Celebrating the Unpopular Arts
Fox on the run

Fox on the run

Late 1968 must have been a scary time at DC.

Since the Golden Age, they’d been top dog in comic books. Now Marvel was making steady gains and the massive boost in sales from the Batman TV show had gone away. I’ve read that when their new corporate parent discovered DC Comics didn’t have a license to print money, they were most unhappy.

And then some of DC’s writers had the temerity to ask DC to show them a better reward for their labors. Instead, DC showed Gardner Fox, John Broome and Arnold Drake the door, along with editor George Kashdan. I’ve read the writers wanted better benefits, or were thinking of unionizing. Writer Mike Friedrich, quoted here, says Fox was cut loose for turning in sub-par material. The Fox biography Forgotten All-Star says he wasn’t fired, he was reassigned from his friend and long-time editor Julius Schwartz to the notoriously bullying Mort Weisinger. Fox decided that made it a good time to quit.

Fox did, however, go out on a win, the fifth Justice League/Justice Society crossover. Part one was the Fox/Dick Dillin story “Stormy Return of the Red Tornado.” In the opening pages, Red Tornado, legendary Golden Age hero bursts in on a JSA meeting β€” except as you’re probably all aware, he looks nothing like the original Red Tornado.

That cool cover hooked me, particularly as I’d heard of Ma Hunkel, AKA the original Red Tornado. DC had begun running text pages in their comics in addition to the letter columns: details on how comics are made, articles about famous heroes of the Golden Age. One such listed the entire JSA membership including Ma Hunkel, though she’d never done more than make a cameo at one meeting. That makes it a retcon that to prove he’s the real deal, Red Tornado shows he knows the team’s identities and origins, something I doubt they ever told the original.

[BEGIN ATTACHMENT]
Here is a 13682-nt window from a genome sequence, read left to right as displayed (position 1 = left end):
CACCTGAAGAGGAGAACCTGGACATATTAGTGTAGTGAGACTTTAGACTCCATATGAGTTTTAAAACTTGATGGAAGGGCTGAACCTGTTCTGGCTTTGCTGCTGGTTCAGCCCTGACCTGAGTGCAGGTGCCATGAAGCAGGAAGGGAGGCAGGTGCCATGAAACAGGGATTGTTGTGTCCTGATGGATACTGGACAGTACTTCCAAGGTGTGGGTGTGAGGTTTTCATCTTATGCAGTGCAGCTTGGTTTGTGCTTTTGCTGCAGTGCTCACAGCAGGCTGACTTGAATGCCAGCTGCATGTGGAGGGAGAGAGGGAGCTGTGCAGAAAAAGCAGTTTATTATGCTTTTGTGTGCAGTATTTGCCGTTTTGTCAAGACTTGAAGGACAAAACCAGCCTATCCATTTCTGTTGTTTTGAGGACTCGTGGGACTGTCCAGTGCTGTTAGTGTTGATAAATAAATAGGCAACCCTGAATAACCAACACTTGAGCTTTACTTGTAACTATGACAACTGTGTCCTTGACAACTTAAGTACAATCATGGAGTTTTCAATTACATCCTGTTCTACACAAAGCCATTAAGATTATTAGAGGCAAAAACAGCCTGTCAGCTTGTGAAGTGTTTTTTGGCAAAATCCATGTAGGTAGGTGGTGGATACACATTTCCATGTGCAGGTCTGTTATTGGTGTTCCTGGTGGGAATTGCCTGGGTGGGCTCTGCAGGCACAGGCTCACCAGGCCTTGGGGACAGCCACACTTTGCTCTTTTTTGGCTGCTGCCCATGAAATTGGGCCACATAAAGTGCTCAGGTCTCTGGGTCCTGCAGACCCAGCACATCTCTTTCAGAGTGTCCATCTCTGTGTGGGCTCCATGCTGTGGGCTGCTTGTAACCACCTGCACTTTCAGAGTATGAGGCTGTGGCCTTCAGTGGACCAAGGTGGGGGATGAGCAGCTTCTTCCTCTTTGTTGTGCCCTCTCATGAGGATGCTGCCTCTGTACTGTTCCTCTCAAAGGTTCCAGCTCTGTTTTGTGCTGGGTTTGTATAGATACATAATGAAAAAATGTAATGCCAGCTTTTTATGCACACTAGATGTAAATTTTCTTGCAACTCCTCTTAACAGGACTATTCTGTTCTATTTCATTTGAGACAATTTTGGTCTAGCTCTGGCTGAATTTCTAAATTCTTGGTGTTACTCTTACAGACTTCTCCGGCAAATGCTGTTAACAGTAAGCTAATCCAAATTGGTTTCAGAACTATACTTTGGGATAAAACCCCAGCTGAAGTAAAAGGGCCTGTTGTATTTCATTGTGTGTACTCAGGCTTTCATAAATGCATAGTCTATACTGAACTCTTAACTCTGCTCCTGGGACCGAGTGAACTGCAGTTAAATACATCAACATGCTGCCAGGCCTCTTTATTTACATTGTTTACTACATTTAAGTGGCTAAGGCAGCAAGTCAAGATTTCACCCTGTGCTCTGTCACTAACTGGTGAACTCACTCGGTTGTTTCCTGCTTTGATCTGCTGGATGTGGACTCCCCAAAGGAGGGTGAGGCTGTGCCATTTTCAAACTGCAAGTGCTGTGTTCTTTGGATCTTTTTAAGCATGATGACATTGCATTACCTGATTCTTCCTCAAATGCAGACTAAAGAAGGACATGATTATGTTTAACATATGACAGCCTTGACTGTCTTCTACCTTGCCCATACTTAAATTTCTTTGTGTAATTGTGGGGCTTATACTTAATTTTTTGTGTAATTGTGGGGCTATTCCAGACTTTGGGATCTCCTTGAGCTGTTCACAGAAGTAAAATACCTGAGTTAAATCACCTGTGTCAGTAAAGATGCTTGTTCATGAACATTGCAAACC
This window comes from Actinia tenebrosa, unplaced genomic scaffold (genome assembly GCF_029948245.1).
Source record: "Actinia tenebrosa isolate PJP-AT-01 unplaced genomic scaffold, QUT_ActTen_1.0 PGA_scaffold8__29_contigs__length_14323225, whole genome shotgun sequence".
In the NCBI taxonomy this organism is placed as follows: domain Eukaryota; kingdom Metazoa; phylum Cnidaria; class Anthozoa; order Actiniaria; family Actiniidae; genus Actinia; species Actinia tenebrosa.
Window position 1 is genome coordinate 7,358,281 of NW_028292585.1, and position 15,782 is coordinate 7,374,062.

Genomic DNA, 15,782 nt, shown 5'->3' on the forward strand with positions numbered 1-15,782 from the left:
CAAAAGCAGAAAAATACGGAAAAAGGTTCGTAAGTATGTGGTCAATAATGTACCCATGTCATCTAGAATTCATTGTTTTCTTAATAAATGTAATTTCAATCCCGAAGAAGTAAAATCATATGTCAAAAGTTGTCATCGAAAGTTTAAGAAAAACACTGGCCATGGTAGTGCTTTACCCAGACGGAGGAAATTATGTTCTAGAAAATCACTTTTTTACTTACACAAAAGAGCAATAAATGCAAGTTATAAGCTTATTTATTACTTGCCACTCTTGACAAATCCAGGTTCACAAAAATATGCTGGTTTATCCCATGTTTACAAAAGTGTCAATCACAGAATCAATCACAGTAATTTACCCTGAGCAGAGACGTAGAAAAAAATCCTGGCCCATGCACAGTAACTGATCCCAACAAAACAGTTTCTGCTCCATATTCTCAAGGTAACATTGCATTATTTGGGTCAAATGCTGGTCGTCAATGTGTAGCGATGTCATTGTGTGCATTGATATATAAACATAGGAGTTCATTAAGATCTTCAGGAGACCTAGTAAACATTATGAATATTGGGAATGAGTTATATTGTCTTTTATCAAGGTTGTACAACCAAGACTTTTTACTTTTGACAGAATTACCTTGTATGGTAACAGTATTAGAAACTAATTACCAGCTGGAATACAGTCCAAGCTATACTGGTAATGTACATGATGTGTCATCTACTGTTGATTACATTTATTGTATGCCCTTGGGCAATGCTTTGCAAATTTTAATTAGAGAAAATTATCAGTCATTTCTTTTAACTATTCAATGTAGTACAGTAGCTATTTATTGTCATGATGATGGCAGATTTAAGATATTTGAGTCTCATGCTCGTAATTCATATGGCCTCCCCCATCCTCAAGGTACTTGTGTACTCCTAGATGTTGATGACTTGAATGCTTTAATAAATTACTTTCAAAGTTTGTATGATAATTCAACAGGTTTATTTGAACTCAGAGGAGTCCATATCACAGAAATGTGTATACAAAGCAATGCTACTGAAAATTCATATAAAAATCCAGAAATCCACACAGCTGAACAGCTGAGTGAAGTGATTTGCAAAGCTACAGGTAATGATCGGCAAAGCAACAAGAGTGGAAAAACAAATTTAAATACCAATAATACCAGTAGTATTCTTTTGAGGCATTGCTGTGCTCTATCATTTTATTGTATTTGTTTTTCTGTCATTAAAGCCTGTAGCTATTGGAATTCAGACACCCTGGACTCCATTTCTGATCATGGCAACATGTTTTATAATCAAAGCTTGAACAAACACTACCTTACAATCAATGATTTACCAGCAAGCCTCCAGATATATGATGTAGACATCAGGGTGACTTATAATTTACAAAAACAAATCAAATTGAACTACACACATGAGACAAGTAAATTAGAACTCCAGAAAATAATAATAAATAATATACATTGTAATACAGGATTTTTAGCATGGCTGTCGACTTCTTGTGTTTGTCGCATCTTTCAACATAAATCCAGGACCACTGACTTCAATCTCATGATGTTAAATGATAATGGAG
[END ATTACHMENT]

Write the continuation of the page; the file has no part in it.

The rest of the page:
Furthering the mystery, under his red mask, Red Tornado has a blank face. The JSA are puzzled, and a little suspicious when a gang of high-tech, blank-faced criminals pull off a museum robbery. Even so they allow Reddy to come along, which proves a disastrous mistake. Whichever of the five JSA members involved Reddy works with, somehow things go wrong and they die. Even though I knew they couldn’t be really dead, it was unsettling.

Finally we learn what’s going on: Thomas Oscar Morrow, an old foe of Earth-One’s Green Lantern and Flash, transferred himself to Earth-Two when he apparently died in Flash #143. In that story he’d found a way to spy on the future; if he saw someone constructing a super-weapon or the like, he copied it. Now he’s reached the point he can simply steal the tech, including an infallible computer that mapped out his entire crime campaign for him. He knew creating a Red Tornado android would get the JSA members killed; using Reddy again as his unwitting dupe, Morrow kills the android and the rest of the team. Next up, the JLA, for the infallible computer has assured him the only way he can fail is if Red Tornado stops him.

Even though deaths from his futuristic energy are easy to reverse, Morrow figures there’s nobody left who knows that. He successfully wipes out the Justice League in #65, “T.O. Morrow Kills the Justice League … Today!”

Now itching for an even bigger bit of villainy, he decides to trigger an Earth-One/Earth-Two war β€” after all, nothing can stop him, right?

You will be shocked β€” shocked! β€” that Red Tornado has survived. He manages to revive a few of the JLA by hand-wave methods (read the link to Attack of the 50 Year Old Comics, above, for details), then they go after Morrow. The villain goes down, then Reddy revives everyone back on Earth-Two. The JSA want him to become a member; he wants more.

At the time I found this incredibly moving. I was a lonely kid at 10 years old, lonelier than I was aware of (loneliness was normal, I had no reason to think there was a different way to exist) β€” much as I wanted to be Beast Boy more than I admitted to myself. I would have paid for a Red Tornado series without hesitation. It still works all these years later. I didn’t read the Vision’s near-simultaneous debut at Marvel but even though it’s a good story, it’s never affected me the same way.